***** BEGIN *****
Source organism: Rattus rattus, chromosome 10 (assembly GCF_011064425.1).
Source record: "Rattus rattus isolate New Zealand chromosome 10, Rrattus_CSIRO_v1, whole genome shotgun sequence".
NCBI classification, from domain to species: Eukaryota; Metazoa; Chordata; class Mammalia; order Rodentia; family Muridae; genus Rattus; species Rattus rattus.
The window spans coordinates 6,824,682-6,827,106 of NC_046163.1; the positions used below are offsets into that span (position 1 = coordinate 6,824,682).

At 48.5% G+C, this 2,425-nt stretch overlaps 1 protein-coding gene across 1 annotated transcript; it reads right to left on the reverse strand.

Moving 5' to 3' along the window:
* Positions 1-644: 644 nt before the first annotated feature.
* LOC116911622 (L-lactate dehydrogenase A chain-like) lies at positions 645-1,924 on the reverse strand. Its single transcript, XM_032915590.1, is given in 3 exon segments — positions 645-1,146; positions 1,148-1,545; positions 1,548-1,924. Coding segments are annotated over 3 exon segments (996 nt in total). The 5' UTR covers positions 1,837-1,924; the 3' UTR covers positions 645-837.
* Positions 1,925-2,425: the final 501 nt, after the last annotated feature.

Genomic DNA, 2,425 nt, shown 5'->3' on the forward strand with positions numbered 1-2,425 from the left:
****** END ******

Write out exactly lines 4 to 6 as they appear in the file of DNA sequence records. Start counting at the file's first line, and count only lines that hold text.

The window spans coordinates 6,824,682-6,827,106 of NC_046163.1; the positions used below are offsets into that span (position 1 = coordinate 6,824,682).

At 48.5% G+C, this 2,425-nt stretch overlaps 1 protein-coding gene across 1 annotated transcript; it reads right to left on the reverse strand.

Moving 5' to 3' along the window: